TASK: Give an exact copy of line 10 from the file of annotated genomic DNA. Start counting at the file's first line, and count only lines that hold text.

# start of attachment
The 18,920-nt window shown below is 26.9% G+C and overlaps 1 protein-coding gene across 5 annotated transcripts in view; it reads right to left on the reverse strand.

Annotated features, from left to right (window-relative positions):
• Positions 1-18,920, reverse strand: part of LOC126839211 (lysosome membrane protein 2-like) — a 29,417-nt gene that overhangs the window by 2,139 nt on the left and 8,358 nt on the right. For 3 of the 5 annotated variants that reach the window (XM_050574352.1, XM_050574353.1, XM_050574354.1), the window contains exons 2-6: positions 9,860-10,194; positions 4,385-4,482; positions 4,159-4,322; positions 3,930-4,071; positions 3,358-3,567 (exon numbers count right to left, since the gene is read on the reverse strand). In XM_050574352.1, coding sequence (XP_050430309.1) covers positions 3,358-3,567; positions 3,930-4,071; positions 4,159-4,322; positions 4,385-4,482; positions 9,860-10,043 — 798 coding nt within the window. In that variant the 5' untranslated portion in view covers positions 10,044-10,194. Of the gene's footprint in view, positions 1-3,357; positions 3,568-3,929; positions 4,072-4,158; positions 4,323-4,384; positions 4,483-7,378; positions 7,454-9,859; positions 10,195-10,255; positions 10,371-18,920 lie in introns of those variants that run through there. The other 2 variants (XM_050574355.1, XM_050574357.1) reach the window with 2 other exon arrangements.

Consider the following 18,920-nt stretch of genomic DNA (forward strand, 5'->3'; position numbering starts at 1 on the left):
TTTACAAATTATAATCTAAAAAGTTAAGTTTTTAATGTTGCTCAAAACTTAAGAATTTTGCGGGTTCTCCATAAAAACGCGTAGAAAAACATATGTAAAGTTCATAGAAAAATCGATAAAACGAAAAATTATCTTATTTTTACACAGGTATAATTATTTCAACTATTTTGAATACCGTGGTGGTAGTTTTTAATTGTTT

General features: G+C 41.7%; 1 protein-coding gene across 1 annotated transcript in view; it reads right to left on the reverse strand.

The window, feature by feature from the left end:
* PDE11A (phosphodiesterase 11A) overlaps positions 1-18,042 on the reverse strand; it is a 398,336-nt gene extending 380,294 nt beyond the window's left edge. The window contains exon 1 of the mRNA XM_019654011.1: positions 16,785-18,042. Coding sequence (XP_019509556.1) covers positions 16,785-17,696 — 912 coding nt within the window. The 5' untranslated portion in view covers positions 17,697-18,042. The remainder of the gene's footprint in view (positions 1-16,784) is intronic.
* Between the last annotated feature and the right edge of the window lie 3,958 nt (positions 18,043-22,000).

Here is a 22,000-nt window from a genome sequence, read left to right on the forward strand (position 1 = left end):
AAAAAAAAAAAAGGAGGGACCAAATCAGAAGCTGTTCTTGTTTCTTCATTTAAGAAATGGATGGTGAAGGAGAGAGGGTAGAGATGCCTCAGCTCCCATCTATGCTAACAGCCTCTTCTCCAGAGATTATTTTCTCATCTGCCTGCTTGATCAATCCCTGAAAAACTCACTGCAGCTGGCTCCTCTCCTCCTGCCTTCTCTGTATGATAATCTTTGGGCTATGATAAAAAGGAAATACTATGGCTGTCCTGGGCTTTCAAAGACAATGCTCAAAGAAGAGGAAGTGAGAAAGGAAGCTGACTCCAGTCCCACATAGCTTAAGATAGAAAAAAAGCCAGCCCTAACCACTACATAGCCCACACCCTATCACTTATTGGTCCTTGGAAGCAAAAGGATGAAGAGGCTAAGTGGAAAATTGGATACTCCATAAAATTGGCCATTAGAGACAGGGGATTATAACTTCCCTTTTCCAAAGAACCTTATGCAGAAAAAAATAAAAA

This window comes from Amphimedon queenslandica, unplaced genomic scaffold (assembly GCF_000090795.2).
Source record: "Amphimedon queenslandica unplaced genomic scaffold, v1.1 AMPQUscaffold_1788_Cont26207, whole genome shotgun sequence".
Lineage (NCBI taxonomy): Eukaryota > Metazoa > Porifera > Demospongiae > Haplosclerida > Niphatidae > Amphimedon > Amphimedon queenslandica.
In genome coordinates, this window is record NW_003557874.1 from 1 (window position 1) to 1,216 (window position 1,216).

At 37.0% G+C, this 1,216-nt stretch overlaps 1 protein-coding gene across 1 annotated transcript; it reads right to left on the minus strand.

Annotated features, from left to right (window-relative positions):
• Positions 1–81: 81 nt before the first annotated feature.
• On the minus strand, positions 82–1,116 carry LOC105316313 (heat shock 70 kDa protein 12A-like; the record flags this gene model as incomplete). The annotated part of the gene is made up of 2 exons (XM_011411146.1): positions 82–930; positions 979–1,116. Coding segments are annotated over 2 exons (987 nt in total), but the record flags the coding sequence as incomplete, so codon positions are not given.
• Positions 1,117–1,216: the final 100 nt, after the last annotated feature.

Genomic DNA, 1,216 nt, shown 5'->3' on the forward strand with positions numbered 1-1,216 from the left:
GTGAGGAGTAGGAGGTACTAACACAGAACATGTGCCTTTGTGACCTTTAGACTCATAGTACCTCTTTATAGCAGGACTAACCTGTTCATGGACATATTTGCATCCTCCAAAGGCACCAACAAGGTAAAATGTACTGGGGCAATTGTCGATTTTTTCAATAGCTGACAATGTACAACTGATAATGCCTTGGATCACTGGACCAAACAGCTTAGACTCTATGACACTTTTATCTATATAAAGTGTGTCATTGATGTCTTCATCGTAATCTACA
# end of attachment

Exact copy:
Here is a 22,000-nt window from a genome sequence, read left to right on the forward strand (position 1 = left end):